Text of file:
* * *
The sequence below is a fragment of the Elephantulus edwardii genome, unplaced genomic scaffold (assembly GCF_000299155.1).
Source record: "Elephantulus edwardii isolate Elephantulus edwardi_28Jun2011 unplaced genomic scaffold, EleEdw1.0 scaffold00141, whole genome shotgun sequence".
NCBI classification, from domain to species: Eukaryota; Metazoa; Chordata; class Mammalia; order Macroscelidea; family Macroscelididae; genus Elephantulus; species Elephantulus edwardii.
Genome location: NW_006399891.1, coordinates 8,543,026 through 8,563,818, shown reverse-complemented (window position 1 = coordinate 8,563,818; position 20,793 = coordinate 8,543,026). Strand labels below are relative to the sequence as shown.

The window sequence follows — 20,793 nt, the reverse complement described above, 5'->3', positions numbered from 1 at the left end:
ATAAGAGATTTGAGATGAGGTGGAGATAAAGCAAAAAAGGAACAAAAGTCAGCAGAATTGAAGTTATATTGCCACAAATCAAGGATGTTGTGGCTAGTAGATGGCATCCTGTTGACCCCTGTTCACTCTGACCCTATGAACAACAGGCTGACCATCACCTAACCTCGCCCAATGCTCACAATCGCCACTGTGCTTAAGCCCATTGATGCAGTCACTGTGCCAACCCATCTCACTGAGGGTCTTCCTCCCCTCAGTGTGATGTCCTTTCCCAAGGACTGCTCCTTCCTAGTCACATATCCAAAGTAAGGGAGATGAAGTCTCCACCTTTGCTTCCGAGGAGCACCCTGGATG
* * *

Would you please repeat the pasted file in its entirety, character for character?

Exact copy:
The sequence below is a fragment of the Elephantulus edwardii genome, unplaced genomic scaffold (assembly GCF_000299155.1).
Source record: "Elephantulus edwardii isolate Elephantulus edwardi_28Jun2011 unplaced genomic scaffold, EleEdw1.0 scaffold00141, whole genome shotgun sequence".
NCBI classification, from domain to species: Eukaryota; Metazoa; Chordata; class Mammalia; order Macroscelidea; family Macroscelididae; genus Elephantulus; species Elephantulus edwardii.
Genome location: NW_006399891.1, coordinates 8,543,026 through 8,563,818, shown reverse-complemented (window position 1 = coordinate 8,563,818; position 20,793 = coordinate 8,543,026). Strand labels below are relative to the sequence as shown.

The window sequence follows — 20,793 nt, the reverse complement described above, 5'->3', positions numbered from 1 at the left end:
ATAAGAGATTTGAGATGAGGTGGAGATAAAGCAAAAAAGGAACAAAAGTCAGCAGAATTGAAGTTATATTGCCACAAATCAAGGATGTTGTGGCTAGTAGATGGCATCCTGTTGACCCCTGTTCACTCTGACCCTATGAACAACAGGCTGACCATCACCTAACCTCGCCCAATGCTCACAATCGCCACTGTGCTTAAGCCCATTGATGCAGTCACTGTGCCAACCCATCTCACTGAGGGTCTTCCTCCCCTCAGTGTGATGTCCTTTCCCAAGGACTGCTCCTTCCTAGTCACATATCCAAAGTAAGGGAGATGAAGTCTCCACCTTTGCTTCCGAGGAGCACCCTGGATG